Online learning and distance learning are two phrases that are often used interchangeably. Whilst they both involve working on computers, there are actually some differences between them. The three main differences between online and distance learning are: location, interaction and intention. Let’s have a look at these in further detail.
Differences in location
With online learning (also referred to as e-learning), learners can actually be together in one place with a teacher whilst working through their lessons digitally. On the other hand, distance learning is where learners work at home and are assigned work from their teachers digitally.
Differences in interaction
This is mainly caused by the differences in location, as learners interact in different ways depending on whether a teacher is physically standing over them or letting them get on with it on their own. Online learning is a more personal approach as there is that interaction between learner and teacher. It involves blended learning which is a mixture of online and face-to-face, so learners get the best of both worlds.
Distance learning doesn’t include any human interaction at all, and digital forms of communication are heavily relied upon. This can be anything from messaging apps to video calls and internal learning management systems (LMS) such as Moodle.
Differences in intention
Online learning is meant to complement, and be used alongside other in-person methods of teaching. Think of it as a supplementary teaching style rather than a holistic one. By using a variety of teaching techniques, learners will be more engaged. Distance learning is a lot more structured and is used to solely deliver learning online.
Advantages & Disadvantages of Online Learning
Starting with online learning, some of the advantages of this method include:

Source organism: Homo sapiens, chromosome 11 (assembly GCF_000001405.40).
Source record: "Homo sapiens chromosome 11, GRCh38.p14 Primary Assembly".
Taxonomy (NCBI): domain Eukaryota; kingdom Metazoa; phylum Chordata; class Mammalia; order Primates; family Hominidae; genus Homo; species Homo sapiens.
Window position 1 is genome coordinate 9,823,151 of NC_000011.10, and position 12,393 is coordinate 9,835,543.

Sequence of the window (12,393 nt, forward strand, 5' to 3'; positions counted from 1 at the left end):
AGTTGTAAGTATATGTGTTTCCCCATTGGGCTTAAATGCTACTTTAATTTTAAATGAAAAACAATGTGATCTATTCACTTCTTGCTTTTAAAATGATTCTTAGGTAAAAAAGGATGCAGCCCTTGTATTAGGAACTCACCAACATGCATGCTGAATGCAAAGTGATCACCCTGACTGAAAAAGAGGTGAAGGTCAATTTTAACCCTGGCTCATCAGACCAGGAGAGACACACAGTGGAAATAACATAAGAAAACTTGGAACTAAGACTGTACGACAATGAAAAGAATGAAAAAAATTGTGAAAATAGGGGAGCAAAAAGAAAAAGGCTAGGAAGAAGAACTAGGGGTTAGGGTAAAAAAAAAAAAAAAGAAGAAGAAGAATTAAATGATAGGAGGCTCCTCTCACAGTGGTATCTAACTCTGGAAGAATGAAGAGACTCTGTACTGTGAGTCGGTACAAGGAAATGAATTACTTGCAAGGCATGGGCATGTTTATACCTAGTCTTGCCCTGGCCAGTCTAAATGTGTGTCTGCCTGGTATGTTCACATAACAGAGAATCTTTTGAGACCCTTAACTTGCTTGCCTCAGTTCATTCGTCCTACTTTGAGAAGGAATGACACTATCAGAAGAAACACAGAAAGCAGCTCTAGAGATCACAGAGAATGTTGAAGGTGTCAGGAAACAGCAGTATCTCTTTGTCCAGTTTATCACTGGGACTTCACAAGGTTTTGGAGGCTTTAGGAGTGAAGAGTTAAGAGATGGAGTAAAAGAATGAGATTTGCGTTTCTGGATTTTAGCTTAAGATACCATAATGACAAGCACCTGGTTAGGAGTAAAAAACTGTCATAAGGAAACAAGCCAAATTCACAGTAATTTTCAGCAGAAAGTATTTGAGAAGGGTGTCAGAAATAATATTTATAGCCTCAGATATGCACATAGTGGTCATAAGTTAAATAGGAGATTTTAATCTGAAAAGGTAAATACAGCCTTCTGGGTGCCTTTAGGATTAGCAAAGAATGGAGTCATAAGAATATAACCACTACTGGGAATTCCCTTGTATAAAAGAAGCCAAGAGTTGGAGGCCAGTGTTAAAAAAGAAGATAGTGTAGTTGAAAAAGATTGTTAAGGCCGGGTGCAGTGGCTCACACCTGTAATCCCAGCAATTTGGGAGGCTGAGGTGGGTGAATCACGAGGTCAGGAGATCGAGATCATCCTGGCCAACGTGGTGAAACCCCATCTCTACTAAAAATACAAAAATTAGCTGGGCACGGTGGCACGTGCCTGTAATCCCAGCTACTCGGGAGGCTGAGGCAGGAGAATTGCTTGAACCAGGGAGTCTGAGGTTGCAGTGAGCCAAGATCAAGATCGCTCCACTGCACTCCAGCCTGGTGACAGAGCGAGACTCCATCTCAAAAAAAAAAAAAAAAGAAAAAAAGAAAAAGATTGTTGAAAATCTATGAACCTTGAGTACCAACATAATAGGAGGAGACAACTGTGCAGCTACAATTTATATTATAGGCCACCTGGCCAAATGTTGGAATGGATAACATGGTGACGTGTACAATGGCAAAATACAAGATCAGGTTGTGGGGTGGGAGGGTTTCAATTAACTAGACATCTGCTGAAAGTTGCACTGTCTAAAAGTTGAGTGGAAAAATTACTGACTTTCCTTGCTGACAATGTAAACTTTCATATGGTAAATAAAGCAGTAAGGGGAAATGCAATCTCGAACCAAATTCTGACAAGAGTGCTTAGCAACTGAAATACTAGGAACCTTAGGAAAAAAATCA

- It is a great way to improve learner engagement when used in combination with blended learning.
- It allows for a more flexible teaching approach – there are lots of online learning tools to help with this.
- Time is saved when it comes to both planning and grading as e-learning systems often have lesson plans and assessments within their platforms.
Some of the disadvantages of online learning are:
- The reliance on learners having access to technology and internet connection on a regular basis.
- It involves lots of screen time, which can cause eyesight problems later in life.
- Cheating is hard to monitor when assessing learners online – there is nothing to stop them from Googling the answers.
Advantages & Disadvantages of Distance Learning
Now let’s have a comparison against distance learning. Here are some of the advantages:
- Distance learning can continue without any external disruptions – for example the pandemic, or even bad weather days when transport is not accessible.
- It provides much greater flexibility as learners can work at their own pace, allowing them to revisit modules if necessary.
Some of the disadvantages of distance learning are:
- Again technology, because if learners don’t have access to a computer or the internet they are unable to learn at all.
- It is hard to see how quickly learners are progressing with distance learning (and whether or not they are studying when they say they are).
- Screen time again is an issue with distance learning, but unlike with online learning there isn’t really anything you can do to reduce this!
So as you can see, the advantages and disadvantages of both online and distance learning are actually very similar. It really depends on the individual needs of the learners, and also their ages too. Younger learners benefit more from online learning as there is more face-to-face interaction, whereas older learners often work better on their own and can be trusted to study without much guidance.
If you would like to find out more about the distance learning that we offer here at Brooks & Kirk, drop us an email – email@example.com.